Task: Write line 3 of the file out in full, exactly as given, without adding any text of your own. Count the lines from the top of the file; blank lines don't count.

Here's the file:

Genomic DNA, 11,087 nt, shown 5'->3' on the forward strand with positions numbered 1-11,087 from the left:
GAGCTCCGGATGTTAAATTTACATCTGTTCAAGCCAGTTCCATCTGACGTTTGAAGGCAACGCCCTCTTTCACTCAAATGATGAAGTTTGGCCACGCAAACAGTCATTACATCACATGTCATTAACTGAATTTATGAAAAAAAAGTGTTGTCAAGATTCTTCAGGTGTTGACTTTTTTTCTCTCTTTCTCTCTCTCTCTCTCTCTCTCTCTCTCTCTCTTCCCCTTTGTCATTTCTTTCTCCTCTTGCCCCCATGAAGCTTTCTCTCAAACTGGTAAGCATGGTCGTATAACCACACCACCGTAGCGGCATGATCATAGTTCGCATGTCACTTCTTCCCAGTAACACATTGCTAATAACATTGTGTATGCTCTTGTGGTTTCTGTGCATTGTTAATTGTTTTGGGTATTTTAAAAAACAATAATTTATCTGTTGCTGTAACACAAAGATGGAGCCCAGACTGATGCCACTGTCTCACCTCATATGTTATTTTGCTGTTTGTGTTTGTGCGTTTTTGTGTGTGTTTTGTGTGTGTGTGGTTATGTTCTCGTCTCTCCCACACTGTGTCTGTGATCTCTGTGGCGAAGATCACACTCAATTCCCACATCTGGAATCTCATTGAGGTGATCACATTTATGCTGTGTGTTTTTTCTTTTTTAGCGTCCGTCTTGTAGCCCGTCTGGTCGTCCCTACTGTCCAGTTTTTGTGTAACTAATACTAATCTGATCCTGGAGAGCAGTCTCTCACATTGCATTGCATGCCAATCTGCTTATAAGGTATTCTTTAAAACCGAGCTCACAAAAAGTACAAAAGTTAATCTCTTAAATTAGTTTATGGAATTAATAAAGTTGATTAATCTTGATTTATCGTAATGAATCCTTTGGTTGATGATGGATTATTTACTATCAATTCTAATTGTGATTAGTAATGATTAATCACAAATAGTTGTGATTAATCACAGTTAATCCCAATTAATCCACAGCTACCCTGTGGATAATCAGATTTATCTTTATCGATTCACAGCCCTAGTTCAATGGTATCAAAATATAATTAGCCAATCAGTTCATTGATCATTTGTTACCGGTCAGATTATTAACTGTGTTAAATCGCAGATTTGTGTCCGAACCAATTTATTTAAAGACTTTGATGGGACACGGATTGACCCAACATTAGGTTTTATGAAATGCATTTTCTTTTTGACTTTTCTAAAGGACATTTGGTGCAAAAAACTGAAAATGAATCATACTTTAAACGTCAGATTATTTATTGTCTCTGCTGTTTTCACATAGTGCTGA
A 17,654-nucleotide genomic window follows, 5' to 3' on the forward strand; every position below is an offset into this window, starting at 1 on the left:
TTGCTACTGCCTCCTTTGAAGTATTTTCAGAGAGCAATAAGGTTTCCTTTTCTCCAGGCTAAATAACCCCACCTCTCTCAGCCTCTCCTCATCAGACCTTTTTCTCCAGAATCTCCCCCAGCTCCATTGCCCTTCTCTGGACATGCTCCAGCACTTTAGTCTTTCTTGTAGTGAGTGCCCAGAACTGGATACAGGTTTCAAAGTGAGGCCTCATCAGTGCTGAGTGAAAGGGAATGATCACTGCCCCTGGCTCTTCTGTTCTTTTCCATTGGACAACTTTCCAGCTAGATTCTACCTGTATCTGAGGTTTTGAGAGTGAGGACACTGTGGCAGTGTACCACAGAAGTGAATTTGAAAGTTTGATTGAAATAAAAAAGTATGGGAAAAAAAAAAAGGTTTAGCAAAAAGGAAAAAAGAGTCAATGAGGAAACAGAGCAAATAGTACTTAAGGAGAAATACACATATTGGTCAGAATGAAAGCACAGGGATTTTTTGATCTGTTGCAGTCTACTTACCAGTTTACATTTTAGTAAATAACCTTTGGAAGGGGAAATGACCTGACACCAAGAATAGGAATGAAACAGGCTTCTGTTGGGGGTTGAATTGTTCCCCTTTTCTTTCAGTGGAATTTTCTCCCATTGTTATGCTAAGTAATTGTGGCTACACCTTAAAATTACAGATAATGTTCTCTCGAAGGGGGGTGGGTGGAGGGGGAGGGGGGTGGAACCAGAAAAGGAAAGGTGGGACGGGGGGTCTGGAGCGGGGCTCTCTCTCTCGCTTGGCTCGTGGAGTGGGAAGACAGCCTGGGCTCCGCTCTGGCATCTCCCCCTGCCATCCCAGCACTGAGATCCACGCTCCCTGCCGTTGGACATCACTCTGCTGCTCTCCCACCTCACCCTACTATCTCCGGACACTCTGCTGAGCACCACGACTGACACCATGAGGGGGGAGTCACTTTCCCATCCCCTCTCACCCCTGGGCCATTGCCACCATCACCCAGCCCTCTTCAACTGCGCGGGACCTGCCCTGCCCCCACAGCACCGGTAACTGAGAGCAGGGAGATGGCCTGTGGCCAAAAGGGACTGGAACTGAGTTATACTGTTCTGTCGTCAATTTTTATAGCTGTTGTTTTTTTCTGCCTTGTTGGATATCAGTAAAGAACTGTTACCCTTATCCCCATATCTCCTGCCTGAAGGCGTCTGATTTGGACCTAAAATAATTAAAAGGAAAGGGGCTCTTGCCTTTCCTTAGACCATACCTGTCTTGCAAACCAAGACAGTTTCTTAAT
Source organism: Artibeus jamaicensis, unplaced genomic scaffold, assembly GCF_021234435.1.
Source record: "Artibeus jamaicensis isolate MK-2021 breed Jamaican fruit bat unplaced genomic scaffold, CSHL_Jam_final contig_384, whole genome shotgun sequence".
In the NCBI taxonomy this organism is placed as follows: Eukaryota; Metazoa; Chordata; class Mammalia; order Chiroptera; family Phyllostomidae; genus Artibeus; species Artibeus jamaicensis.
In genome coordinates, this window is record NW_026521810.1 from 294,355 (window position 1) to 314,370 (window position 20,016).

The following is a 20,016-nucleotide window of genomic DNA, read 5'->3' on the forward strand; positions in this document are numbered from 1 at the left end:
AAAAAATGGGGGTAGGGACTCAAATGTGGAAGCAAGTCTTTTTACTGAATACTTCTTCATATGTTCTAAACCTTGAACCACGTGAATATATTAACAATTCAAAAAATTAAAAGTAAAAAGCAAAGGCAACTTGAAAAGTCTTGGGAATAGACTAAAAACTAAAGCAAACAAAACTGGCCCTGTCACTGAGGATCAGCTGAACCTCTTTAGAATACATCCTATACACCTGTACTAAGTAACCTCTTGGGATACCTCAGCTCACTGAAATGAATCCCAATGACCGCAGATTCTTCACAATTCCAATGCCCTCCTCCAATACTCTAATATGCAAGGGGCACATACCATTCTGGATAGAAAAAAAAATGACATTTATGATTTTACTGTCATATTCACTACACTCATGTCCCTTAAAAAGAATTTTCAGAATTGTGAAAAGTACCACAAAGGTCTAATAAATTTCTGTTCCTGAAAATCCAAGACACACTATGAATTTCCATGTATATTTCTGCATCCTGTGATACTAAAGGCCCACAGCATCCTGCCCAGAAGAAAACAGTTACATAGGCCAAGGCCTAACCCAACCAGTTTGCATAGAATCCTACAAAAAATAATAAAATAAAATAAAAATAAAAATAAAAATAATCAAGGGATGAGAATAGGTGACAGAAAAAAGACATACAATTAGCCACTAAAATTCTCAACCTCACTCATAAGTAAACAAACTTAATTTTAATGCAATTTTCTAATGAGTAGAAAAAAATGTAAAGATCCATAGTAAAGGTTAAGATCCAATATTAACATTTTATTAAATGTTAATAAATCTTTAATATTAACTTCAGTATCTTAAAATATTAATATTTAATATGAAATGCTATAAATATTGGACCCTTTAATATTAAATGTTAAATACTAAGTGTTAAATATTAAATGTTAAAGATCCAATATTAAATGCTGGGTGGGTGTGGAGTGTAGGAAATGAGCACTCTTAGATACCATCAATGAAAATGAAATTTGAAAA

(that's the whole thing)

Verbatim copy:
A 17,654-nucleotide genomic window follows, 5' to 3' on the forward strand; every position below is an offset into this window, starting at 1 on the left: